In 1201, Bohemond III died, and the great war for the Antiochian inheritance began, which lasted for 20 years. This war divided everyone into two main groups: the Latin patriarch and part of the Frankish knights on one side, and the Latin population on the other. Orthodox Antioch was categorically against King Leo, while Orthodox Cilicia was for him, moreover, supported him in the war.

Armenians both praised Leo and criticized him for being too open to Roma and Franks. For example, an Armenian chronicler writes about him: "He didn’t only generously patronized Armenian monasteries, but also the monasteries of Orthodox Syrians, Greeks, Georgians, despite the disasters that these peoples had caused to his people and to him personally." Leo the Magnificent was a generous patron of the Byzantine Patriarchate. This was a tradition for other Cilician kings too.

The ruins of the temple Akner, built by Leo close to Adana

Events that marred old king’s life

By 1216 Raimund-Ruben, heir to the Kingdom of Armenia and the Principality of Antioch, had already reached the age of majority, and they, together with King Leo, decided to make an attempt to take Antioch one last time. Thanks to the efforts of the old king, they attempted. The gates of the city were opened. The fact that the Orthodox Patriacrh was on the side of the King of Armenia played its important role.

Raimund-Ruben, heir to two thrones, grew up to be a fervent but not intelligent young man. He tried to capture the old king. Leo remembered this step for the rest of his life: for him it was the hardest betrayal. He deprived Raymond-Ruben of all support, which resulted in an uprising against him, and the Antioch commune restored power to his uncle, Bohemond IV.

Raimund-Ruben fled to the Kingdom of Armenia and begged the old king for help. Leo refused to even see him. He deprived Raimund-Ruben of the title of ruler and inheritance rights. Raimund-Ruben went to Egypt. He joined the crusaders, and Bohemond reigned again in Antioch.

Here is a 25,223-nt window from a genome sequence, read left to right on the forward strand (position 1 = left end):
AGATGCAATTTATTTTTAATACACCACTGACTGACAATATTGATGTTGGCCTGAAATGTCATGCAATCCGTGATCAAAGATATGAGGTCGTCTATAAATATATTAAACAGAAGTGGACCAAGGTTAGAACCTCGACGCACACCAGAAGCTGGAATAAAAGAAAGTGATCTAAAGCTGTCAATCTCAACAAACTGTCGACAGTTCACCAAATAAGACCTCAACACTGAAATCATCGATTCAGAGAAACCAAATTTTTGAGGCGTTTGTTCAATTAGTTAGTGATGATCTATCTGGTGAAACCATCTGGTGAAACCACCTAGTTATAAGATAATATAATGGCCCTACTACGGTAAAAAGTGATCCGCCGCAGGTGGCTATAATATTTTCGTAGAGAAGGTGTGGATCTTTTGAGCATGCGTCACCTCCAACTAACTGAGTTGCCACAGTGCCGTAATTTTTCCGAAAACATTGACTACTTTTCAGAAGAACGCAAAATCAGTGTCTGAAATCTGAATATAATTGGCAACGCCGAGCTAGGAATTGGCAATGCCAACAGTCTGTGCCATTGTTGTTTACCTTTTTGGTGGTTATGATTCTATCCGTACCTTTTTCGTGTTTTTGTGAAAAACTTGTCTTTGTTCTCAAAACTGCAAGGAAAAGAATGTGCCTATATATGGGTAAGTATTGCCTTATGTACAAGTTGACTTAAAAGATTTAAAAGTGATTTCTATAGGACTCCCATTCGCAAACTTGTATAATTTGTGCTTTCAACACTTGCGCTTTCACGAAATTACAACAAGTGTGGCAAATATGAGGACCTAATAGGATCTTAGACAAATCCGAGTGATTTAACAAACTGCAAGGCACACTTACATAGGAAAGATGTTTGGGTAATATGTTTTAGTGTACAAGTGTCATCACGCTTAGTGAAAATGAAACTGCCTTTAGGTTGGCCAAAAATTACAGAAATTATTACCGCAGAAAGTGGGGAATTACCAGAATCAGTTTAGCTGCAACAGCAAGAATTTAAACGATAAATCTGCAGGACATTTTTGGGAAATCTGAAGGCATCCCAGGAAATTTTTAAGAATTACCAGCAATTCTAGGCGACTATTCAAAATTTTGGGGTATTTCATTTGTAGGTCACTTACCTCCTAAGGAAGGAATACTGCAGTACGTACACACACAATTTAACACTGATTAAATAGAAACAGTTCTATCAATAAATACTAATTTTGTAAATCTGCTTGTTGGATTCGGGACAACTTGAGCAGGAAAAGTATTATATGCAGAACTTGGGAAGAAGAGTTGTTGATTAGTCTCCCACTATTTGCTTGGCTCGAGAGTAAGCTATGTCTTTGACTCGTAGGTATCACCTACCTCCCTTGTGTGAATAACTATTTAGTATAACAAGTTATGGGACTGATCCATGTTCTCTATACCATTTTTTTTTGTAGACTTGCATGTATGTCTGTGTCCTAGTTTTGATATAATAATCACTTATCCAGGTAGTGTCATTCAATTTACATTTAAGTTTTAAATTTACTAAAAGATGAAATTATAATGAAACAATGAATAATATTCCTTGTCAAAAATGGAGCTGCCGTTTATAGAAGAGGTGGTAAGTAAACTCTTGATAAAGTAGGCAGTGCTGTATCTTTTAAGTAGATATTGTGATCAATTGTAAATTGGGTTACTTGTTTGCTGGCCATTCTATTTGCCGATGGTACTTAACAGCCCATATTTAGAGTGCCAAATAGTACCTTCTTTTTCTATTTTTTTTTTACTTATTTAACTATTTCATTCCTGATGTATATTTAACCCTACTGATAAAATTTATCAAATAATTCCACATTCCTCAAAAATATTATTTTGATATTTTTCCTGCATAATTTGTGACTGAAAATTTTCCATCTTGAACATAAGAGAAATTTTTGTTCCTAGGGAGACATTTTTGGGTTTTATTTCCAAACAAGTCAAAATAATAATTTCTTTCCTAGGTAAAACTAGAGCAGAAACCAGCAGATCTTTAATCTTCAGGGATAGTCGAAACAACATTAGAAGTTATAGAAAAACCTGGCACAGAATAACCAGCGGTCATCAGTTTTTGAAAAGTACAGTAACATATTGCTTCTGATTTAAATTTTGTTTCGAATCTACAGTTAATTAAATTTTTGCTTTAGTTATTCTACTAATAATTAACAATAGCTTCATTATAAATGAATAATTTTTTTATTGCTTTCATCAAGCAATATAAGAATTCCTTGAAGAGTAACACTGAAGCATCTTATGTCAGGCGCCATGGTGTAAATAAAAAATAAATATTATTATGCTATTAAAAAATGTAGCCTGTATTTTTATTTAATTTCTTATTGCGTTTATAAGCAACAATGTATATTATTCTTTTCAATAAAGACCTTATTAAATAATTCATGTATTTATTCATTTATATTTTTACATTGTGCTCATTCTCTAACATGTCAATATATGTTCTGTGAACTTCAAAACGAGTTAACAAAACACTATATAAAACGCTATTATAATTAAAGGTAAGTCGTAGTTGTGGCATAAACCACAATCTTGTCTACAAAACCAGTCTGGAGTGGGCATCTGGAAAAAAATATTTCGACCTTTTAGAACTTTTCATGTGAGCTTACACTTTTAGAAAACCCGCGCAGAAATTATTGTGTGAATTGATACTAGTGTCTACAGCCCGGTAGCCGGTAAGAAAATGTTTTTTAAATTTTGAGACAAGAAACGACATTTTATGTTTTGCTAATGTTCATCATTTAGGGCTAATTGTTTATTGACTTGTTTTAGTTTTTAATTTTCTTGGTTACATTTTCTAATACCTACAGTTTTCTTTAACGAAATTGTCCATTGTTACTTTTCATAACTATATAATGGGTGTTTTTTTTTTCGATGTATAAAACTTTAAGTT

In 1119, immediately after his death, his kingdom plunged into civil war. Raimund-Ruben landed in Cilicia, occupied Tars, gathered an army and began to march towards the capital.

Armenians choose a new governor, this time – a representative of the Hethumids dynasty. The two main rival dynasties, the Rubenids, who were the main enemies of Byzantium in the 12th century, the convinced Westerners and the Hethumids, who were Byzantine allies in the 12th century, advocated the rights of Armenian princes, the Armenian church, people.

Konstantin Hethumid defeats the army of Raimund-Ruben, and this young king of Armenia, the claimant to the throne of Prince of Antioch, will die in the dungeon of Tarsus.

It seemed that the power would be transmitted to Konstantin Hethumid and his sons, but the Armenian princes were afraid of his excessive authority and decided to do the following: they invited the son of Bohemond IV, Philip the Tall, to rule Armenia, offering him to marry with Leo’s daughter, Zabel.

The agreement was like this: Philip of Antioch becomes King of Armenia; he should change the rite, should respect the rights of Armenian citizens. However, this young man, the husband of Leo's daughter, behaved extremely defiantly, mocked the Armenians: he said that Armenians were not warriors.

In 1225, Philip's warriors capture him and transfer him to the old regent Konstantin Hethumid. Philip Bohemond IV's father was furious, but he could not attack because he was afraid for his son. Konstantin Hethumid calls him to negotiate. Bohemond notes that his soon looks seek, to which the Armenians answer: “He will not live long, we have just given him poison.” Philip dies in the arms of his father.

Enraged, Bohemond together with the Turks launched a war against the kingdom of Armenia, but the kingdom survived. The Council of Barons of the Kingdom of Armenia decides that Zabel, the daughter of Leo, will have a new spouse, the youngest son of Constantin Hethumid, Hethum I, and so Hethumids came to power.

The coronation of Zabel: painting by Vardges Surenyants  

The eldest son of Zabel and Hetum I will be named after his father, so the rule of Leo was the greatest triumph in the Rubenid dynasty, but also the decline of the male line, which, unfortunately, was interrupted.

Source: Sergey Brun's lecture “The Guardians of the Christian East. People of dialogue. Leo I the Magnificent – the first king of Armenia”.